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The mechanism for gamma-ray bursts – short and intense barrages of energetic radiation coming from outer space – has been decoded by astrophysicists at the Hebrew University of Jerusalem.
The scientific breakthrough was published in the journal Astrophysical Journal Letters by Prof. Tsvi Piran of the Racah Institute of Physics at the university and a member of the institute’s Center for Astrophysics and Planetary Science.
The bursts were deciphered following an eruption observed last January and describes how a stream of particles moving towards us at close to the speed of light emits gamma radiation.
Gamma-ray bursts are the brightest explosions in the universe. As gamma-rays are blocked by the atmosphere the bursts were discovered accidentally in the late 1960s by the Vela satellites, defense satellites sent to monitor man-made nuclear explosions in space.
Since their discovery, the bursts have been at the focus of attention with several dedicated satellites launched to explore their origin. In the late 1990s, it was realized that long bursts (lasting more than a few seconds) arise during the death and collapse of massive stars. In the first decade of the 21st century, it was found that shorter bursts (lasting less than a few seconds) arise in neutron star mergers. This last realization was confirmed dramatically two years ago with simultaneous observations of gravitational waves by the gravitational wave detectors LIGO and Virgo and a short burst by two satellites, NASA’s Fermi and the European Space Agency’s INTEGRAL (INTErnational Gamma-Ray Astrophysics Laboratory).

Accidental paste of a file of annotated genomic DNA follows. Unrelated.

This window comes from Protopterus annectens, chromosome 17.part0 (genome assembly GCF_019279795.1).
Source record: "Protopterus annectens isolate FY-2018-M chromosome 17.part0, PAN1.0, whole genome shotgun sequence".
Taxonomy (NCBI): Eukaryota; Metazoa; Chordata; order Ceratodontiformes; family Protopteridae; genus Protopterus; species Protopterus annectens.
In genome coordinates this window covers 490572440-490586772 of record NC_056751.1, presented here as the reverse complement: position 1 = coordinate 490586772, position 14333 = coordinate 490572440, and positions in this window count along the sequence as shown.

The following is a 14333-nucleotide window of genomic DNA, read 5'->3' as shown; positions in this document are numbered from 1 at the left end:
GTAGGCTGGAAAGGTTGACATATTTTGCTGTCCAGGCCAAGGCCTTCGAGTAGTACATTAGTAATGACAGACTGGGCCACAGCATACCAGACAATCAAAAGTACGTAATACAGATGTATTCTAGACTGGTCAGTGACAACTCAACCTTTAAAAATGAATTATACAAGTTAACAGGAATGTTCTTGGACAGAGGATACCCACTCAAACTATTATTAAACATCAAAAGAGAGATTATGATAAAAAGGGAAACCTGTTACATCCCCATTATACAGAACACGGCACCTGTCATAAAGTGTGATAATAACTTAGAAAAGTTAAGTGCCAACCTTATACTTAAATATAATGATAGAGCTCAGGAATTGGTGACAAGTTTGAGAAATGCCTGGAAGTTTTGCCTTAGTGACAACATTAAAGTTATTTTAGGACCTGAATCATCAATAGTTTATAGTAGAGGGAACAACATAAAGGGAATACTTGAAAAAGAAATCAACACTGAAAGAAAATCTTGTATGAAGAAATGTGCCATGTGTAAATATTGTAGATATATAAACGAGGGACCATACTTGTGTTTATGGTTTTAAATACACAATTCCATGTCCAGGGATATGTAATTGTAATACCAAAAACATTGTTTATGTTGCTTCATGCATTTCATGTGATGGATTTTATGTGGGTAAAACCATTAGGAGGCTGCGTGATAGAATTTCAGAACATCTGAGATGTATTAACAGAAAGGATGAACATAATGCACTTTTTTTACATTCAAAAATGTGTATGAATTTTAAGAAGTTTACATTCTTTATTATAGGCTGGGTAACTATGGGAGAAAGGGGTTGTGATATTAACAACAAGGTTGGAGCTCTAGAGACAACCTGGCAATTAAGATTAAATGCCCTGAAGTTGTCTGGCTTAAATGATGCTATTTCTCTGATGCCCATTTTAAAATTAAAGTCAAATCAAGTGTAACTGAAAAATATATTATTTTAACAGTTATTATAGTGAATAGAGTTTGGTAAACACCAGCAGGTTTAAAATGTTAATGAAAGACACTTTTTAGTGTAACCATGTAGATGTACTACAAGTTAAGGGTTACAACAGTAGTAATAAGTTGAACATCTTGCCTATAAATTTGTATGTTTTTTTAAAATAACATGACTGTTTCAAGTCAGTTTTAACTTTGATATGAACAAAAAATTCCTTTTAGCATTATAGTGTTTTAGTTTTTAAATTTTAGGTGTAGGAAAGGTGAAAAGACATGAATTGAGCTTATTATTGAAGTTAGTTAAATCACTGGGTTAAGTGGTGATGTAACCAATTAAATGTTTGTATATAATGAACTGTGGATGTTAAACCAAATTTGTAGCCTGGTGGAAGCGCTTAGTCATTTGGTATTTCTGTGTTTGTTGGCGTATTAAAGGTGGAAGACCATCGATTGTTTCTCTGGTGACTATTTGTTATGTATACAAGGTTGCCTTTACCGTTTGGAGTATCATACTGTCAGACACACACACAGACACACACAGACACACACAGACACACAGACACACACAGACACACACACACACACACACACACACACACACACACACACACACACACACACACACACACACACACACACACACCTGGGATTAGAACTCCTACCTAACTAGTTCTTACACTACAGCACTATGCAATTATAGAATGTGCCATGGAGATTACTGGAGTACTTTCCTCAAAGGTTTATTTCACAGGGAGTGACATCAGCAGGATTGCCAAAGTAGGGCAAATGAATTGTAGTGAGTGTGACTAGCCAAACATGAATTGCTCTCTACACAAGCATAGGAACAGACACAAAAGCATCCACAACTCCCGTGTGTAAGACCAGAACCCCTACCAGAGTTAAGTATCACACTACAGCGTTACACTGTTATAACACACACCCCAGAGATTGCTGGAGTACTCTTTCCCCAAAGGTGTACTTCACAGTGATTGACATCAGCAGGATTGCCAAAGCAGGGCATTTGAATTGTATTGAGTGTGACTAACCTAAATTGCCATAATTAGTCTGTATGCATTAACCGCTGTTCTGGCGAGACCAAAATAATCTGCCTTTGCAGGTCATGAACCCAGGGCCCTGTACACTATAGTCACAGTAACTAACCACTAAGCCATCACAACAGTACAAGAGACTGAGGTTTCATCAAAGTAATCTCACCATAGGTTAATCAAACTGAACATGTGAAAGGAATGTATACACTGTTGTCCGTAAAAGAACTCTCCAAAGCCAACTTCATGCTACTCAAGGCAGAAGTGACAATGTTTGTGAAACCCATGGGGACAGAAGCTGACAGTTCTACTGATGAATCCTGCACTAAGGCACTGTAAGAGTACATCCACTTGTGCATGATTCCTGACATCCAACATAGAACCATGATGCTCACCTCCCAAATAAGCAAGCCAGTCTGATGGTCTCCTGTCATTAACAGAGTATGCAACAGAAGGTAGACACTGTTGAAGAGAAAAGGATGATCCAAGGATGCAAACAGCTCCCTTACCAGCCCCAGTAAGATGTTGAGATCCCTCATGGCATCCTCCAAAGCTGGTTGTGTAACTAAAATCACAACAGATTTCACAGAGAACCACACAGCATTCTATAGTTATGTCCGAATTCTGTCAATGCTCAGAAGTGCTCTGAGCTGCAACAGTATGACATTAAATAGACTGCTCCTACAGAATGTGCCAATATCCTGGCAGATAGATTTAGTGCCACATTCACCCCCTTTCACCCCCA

But many mysteries involving these bursts remained. Especially puzzling was the question of how the high-energy radiation is produced. Last January a gamma-ray detector on board of NASA’s Neil Gehrls Swift satellite detected GRB190114C, a bright burst that took place 4.5 billion years ago in a distant galaxy.
Following a trigger from Swift, the MAGIC telescope – a Cherenkov detector at the Roque de Los Muchachos Observatory in La Palma, Spain – flew towards the burst’s location and detected extremely high-energy photons (at TeV energies) coming from it. The ultra-high energy TeV photons, that were observed about 50 seconds after the prompt emission, in the so-called “afterglow” phase, were at least 10 times more energetic than the highest energy photons detected previously from any burst.
By now, only preliminary data of the MAGIC observations have been posted. Still, Prof. Evgeny Derishev from the Institute for Applied Physics in Nizhny Novogorod and Prof. Piran from Jerusalem combined these data with observations of lower energy (x-ray) photons carried out by the Neil Gehrles Swift and have shown that they reveal the details of the emission mechanism.
In the just-published paper, the authors show that the observed radiation must have originated in a jet moving at 0.9999 of the speed of light towards us. The high energy radiation observed by MAGIC is was emitted by electrons accelerated to TeV energies within the jet. The emission process can also be identified, it is the so-called “inverse Compton mechanism” in which ultra-high-energy electrons collide with low-energy photons and boosts their energy. Remarkably, the same relativistic electrons are also producing the low-energy “seed” photons via synchrotron radiation.
“MAGIC has found the “Rosseta stone of gamma-ray bursts,” Pirat declared. “This unique detection enables us for the first time to discriminate among different emission models and discover what are the exact conditions in the explosion. We can also understand now why such radiation wasn’t observed in the past.”
Future Cherenkov telescopes such as the planned Cherenkov Telescope Array, a multinational project under construction will be much more sensitive than MAGIC. The current detection suggests that many other such events will be detected in the future and will continue to shed light on this cosmic mystery.